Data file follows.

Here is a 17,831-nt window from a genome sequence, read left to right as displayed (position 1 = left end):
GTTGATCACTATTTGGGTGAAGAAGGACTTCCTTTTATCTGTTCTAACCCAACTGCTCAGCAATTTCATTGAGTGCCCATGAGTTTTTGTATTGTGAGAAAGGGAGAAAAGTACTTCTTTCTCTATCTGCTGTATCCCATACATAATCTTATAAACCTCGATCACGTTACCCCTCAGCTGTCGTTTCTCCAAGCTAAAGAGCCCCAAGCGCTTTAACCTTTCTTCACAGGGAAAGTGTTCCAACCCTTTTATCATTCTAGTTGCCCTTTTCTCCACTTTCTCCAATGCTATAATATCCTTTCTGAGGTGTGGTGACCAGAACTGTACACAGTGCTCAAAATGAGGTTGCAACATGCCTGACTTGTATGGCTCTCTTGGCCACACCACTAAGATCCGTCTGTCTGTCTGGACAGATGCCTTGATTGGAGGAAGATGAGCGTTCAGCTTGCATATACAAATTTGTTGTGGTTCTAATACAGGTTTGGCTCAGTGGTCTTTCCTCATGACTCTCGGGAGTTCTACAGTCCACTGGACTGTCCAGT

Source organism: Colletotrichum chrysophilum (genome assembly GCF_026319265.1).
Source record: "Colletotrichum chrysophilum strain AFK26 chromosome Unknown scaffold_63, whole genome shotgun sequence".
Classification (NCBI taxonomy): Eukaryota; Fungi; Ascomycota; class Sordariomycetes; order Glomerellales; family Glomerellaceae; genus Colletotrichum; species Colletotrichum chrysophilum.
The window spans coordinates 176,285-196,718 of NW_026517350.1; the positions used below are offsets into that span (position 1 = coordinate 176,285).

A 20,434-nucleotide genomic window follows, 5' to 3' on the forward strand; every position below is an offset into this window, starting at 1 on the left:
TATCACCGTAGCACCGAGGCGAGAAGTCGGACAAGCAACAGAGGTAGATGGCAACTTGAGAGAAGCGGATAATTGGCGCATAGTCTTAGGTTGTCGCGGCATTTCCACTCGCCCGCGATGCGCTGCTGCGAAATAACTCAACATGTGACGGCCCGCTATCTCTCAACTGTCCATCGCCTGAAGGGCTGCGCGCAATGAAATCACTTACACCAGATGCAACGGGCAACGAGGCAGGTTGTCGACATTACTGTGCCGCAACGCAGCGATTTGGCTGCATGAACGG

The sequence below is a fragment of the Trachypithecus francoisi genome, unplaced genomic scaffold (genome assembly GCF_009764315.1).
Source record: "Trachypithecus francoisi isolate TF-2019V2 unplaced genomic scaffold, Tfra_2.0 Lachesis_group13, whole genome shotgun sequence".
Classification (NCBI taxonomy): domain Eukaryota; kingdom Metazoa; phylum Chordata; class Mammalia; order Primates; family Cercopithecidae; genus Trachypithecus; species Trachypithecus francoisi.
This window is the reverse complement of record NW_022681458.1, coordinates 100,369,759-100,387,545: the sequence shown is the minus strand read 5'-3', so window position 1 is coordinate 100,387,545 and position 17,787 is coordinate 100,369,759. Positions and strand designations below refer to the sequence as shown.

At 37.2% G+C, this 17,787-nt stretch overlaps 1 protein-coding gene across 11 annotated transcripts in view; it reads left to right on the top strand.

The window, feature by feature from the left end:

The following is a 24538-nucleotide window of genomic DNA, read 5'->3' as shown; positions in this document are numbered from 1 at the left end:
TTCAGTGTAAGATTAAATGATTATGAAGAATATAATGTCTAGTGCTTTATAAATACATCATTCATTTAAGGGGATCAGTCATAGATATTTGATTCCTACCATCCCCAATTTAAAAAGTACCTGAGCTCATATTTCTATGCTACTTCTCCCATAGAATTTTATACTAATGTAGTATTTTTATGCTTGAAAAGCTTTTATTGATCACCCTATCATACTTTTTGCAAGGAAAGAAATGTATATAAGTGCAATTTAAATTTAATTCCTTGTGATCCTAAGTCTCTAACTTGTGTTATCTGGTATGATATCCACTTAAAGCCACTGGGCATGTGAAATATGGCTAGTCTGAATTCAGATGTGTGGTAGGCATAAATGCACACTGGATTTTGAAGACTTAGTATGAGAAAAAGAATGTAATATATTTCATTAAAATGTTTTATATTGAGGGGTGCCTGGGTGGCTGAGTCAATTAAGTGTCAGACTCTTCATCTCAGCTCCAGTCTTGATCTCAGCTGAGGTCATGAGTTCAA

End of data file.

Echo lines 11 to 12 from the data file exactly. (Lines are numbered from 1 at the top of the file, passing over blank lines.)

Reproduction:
Classification (NCBI taxonomy): domain Eukaryota; kingdom Metazoa; phylum Chordata; class Mammalia; order Primates; family Cercopithecidae; genus Trachypithecus; species Trachypithecus francoisi.
This window is the reverse complement of record NW_022681458.1, coordinates 100,369,759-100,387,545: the sequence shown is the minus strand read 5'-3', so window position 1 is coordinate 100,387,545 and position 17,787 is coordinate 100,369,759. Positions and strand designations below refer to the sequence as shown.